- Jazz Trio (instrumental)
- Solo voice
- 5 piece rock/pop/folk/country band (includes voice(s))
- Solo voice and solo instrument
- Other(put in comments)
- Solo instrument
- Full Jazz band (includes voice(s))
Jazz trio please
Pink Floyd please. Oh wait.
Mahler 8 please.
Voted for the full jazz band and vocals, but the jazz trio or the rock/pop/folk/country band are right there as well.
A perfect choice, once you put up the production costs.
What matter money when you have the opportunity to demonstrate imaging of several hundred performers. Oh to be able to pinpoint Auntie Rita in the third row of the second choir, 4 in from the right. Personally, I consider imaging largely to be an audiophile fiction, because in live performance placement is primarily a visual sensation, not an aural one.
That’s right…live we rather have the feeling to hear the concert hall than the orchestra‘s layering.
Sting and Grace Potter Unplugged: no electric instruments. I think they are both involved in the sound mastering side of things, so it might be worth a couple phone calls to tell them what you have going on.
Fusion or Smooth Jazz, like Lee Ritenour, Bob James, Earl Klugh, etc.
Some chamber music would be nice. Orchestral is good, but as Elk pointed out the cost is high, plus they won’t fit in the Octave studio! There’s lots of the other options on audiophile albums, chamber music not so much.
A piano trio would be wonderful (piano, violin, 'cello).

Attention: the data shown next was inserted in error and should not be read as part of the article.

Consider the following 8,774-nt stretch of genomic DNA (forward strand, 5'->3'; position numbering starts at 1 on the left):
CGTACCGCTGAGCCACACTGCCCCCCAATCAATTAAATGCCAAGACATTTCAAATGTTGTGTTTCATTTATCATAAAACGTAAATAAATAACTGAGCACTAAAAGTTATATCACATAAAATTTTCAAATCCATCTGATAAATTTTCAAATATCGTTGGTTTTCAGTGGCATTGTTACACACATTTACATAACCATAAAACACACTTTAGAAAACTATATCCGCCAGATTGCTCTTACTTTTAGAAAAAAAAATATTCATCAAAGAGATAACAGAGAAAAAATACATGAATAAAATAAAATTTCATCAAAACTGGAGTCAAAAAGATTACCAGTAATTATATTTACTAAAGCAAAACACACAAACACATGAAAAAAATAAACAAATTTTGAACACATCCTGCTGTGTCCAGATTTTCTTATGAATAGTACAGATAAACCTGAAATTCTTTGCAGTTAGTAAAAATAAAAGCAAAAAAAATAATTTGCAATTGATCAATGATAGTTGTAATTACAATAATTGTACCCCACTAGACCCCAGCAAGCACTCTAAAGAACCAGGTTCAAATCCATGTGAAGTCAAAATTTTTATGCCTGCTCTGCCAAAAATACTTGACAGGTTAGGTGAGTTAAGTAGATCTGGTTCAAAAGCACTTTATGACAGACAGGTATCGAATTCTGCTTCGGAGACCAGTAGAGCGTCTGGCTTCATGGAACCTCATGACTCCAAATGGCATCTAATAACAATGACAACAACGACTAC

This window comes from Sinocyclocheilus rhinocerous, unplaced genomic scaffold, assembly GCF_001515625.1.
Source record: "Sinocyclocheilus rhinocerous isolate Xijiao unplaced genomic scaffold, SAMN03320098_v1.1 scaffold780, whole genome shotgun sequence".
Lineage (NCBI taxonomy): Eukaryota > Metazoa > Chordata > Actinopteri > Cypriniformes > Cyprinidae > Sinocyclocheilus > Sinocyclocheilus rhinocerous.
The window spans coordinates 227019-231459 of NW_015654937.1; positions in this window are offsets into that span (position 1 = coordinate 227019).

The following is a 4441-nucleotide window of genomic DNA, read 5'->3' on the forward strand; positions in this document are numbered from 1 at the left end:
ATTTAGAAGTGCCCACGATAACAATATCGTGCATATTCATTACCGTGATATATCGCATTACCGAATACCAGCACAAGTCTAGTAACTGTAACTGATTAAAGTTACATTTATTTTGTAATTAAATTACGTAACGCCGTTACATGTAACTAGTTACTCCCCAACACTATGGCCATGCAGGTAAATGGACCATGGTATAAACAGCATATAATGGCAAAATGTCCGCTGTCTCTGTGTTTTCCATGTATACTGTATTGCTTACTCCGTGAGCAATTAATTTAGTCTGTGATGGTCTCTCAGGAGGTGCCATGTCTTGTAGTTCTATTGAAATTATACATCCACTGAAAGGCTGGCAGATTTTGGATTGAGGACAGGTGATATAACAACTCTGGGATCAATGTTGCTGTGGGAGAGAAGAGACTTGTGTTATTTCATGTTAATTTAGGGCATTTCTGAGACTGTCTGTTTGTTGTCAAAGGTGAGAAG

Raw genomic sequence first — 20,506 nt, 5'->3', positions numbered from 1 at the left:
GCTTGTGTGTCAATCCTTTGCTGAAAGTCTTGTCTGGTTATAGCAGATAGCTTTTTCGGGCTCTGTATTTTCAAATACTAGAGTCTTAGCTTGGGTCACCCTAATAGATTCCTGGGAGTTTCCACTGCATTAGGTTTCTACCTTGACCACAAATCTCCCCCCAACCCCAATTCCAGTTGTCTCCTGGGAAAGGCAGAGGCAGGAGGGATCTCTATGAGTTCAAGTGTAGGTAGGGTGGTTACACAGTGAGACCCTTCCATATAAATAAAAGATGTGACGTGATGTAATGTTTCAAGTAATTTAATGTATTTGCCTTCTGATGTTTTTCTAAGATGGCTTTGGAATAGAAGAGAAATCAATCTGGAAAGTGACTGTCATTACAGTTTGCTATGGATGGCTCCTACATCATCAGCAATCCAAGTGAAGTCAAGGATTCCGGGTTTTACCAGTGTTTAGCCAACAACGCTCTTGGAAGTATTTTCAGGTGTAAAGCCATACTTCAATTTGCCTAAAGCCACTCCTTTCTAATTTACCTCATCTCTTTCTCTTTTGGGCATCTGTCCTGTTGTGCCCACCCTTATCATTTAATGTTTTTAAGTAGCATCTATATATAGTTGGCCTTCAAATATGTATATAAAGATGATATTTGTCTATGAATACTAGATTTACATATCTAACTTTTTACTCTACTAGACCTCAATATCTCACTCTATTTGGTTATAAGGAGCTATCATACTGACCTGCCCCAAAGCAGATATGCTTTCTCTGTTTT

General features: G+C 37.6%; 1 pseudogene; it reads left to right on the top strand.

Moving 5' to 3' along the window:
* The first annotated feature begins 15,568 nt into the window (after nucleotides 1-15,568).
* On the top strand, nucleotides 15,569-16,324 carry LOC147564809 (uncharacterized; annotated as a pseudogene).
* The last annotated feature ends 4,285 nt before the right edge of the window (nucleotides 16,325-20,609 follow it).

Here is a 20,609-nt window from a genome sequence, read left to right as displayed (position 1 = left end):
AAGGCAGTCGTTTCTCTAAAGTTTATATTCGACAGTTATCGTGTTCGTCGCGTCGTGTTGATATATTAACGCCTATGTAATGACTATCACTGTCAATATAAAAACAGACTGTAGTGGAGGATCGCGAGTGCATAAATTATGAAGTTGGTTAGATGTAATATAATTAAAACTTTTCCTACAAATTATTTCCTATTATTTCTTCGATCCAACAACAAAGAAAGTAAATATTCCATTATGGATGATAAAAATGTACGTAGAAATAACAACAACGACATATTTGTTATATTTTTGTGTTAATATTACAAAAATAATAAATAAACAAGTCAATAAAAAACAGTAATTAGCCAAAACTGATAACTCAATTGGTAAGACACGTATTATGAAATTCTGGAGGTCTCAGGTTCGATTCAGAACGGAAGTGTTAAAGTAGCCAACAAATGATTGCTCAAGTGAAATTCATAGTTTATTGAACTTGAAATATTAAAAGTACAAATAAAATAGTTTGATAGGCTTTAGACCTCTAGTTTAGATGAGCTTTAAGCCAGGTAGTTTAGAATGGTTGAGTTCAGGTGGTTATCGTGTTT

Metal! Or prog rock
Jazz trio please. It would be nice also to include a pic of the studio setup including mic placement for reference
Vibes or Marimba are my favorites which may match the financial capabilities of small labels when solo performances are in focus.
We should probably try to get this to 100 votes to get a good sample size…what do you guys think?
I think Linn has got that market covered. The latest one was very minimalist and really enjoyable.
Personally, whatever, the next one is, I would like to hear something with some dynamic range. Mahler 8 may be going too far. Perhaps Shostakovich. If not No. 7, the piano trio no. 2.
Well I’m not sure but you’re right, half of the dynamic range of vinyl would have probably easily sufficed for the releases so far
Fairly closely mic’d chamber music exhibits a remarkable dynamic range.
The Shostakovich is too hard core for this project; we need music which appeals to a broad audience. Few would get through the first movement. Plus, a new recording of the Piano Trio No. 2 would compete with the dozen plus excellent performances already available.
It is a remarkable piece of music, haunting, sober. I suggest listening to the beginning if only for the technically difficult, highly effective 'cello line comprised solely of harmonics.